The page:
The honey-flavored syrupy jam that drips from a fresh fig is well worth seeking out from the farmers market. Now that I have your attention, I bet you have some questions!
When are figs in season?
They typically show up in June and last through November. The popular Black Mission Fig shows up for a few weeks in June and then again in August through October, since they produce one set of fruit on new growth, and the second set on old braches.
Ripe figs are very perishable and don’t ship well, so the best ones will be from local sources in regions with Mediterranean climates like California. A few southern states also can grow figs, so contact local farmers to find out who might have them.
What are the different types of figs?
- Black mission figs are the sweetest and a crowd favorite. They are shaped like a raindrop with dark purple skin and a dusty pink interior.
- Brown turkey figs have a slightly milder flavor and are dark brown.
- Calimyrna figs are green, larger, and taste slightly nuttier.
- Kadota figs are also green, but are not as sweet as the other varieties.
Black mission vs Brown Turkey figs: if you aren’t a fig aficionado, they can be hard to tell apart if not labeled, so ask the farmer. If you are at a grocery store, the chance of them being divinely ripe is harder, but not impossible. Black mission figs will be smaller and almost black, compared to Brown Turkeys.
How to select and store fresh figs:
Fresh figs should be soft, yielding to pressure when gently squeezed. Look for ones with stems still attached and holding strong – loose stems are usually a sign they are overripe.
Unlike most fruit, where wrinkled skin is a sign of overripeness, plump but slightly wrinkled figs are the best kind. But pass up figs that look shrunken or ones that have sap seeping from cracks – those are overripe.
Lastly, if they smell slightly ‘sour’ they are overripe, and avoid ones with bruises.
Fresh figs are so perishable that you should eat them within 1-2 days. Ideally you store them on the counter, but they won’t last much past a day there. You can store them in a shallow bowl in the fridge (don’t stack them on top of each other) and they will last up to 5 days if you are lucky, however the colder temperatures degrade the flavor slightly. Don’t cover them, as they don’t like extra humidity. If you want to score extra points, set each fig in a torn open paper bag to catch extra moisture and syrup so it doesn’t spoil other figs.
Are fig skins edible?
Yes, most people eat the fig, including the skins. Often they are too ripe to even get the peel off, so it all works out!
Should I buy organic?
Figs are currently not tested by the Environmental Protection Agency (EPA) so the levels of pesticides and toxicity are unknown. If you are a cautious person, you can go organic. However, if organic isn’t an option, I don’t let that stop me from having a honey, syrupy perfectly ripe fig.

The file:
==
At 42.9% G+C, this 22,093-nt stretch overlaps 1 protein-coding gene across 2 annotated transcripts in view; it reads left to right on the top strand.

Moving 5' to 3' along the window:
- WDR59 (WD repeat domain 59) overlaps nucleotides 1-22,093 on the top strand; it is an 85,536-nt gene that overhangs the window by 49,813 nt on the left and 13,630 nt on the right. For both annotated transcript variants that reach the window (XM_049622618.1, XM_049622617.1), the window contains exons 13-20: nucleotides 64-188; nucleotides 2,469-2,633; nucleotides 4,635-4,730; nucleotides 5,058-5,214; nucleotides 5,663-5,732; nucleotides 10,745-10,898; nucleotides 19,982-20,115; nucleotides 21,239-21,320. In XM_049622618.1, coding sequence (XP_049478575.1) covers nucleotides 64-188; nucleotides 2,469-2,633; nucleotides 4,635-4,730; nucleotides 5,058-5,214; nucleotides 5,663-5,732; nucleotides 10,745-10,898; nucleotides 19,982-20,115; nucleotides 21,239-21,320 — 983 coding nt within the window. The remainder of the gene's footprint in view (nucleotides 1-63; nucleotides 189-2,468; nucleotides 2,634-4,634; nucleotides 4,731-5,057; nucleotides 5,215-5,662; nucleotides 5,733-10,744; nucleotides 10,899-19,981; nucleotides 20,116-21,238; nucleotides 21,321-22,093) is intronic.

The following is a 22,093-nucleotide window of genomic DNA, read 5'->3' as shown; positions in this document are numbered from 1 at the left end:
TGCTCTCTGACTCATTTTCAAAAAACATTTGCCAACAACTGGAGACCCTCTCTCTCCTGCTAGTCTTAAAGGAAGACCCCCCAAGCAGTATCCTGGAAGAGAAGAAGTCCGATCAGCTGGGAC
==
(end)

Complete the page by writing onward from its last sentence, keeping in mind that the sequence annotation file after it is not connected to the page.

Figs, nuts & cheese – perfect pairings
When you find fresh figs at the farmers market, add them to a meat & cheese board with nuts, maybe even a little honey. You won’t regret it!
Now what should I make?
That’s a good question! I scour the internet to find recipes that use fresh, seasonal ingredients, often with a fun twist. Follow Ask The Food Geek on Pinterest or Facebook to get access to the recipes I find every day.
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Farmers’ market fig recipes
Each recipe has been reviewed to make sure all ingredients are in season at the same times as figs, or that the ingredients are in-season all year.
Baked figs with goat cheese – recipe by Happy Kitchen Rocks
Fig and caramelized onion flatbread – recipe by Little Broken
Prosciutto, mozzarella and fig salad with arugula – recipe by Skinny Taste
Fig and halloumi salad with balsamic fig dressing – recipe by Amuse Your Bouche
Goat cheese and fig rosemary muffins – recipe by Girl Adulting
Fig and semolina cake – by Recipes from a Pantry
Small batch fig jam – recipe by A Family Feast
Mini steak sandwich with brie, caramelize onion and fig jam – get the recipe from Well Plated.
This recipe calls for 1/2 a cup of fig jam (not fresh figs). I included it because it’s a good way to use the homemade version above it.
Honey roasted figs and chicken – recipe by Kevin is Cooking
Oatmeal fig bars – recipe by Bakerita
Caramelized banana & fig ice creams (dairy free) – recipe by Life of Goodness
Blackberry, fig and bourbon punch – recipe by Heather Christo
Bourbon fig swirled brown butter banana bread – recipe by Broma Bakery
Almond-crusted goat cheese, peach and fig salad – recipe by The Floating Kitchen
Peaches are in season in summer but end before fig season is over, so make this before the peaches are gone!
Raw fig and nut bars – recipe by Wife Mama Foodie
This recipe uses dried figs, but I wanted to include it because it’s a perfect way to enjoy these in the off-season.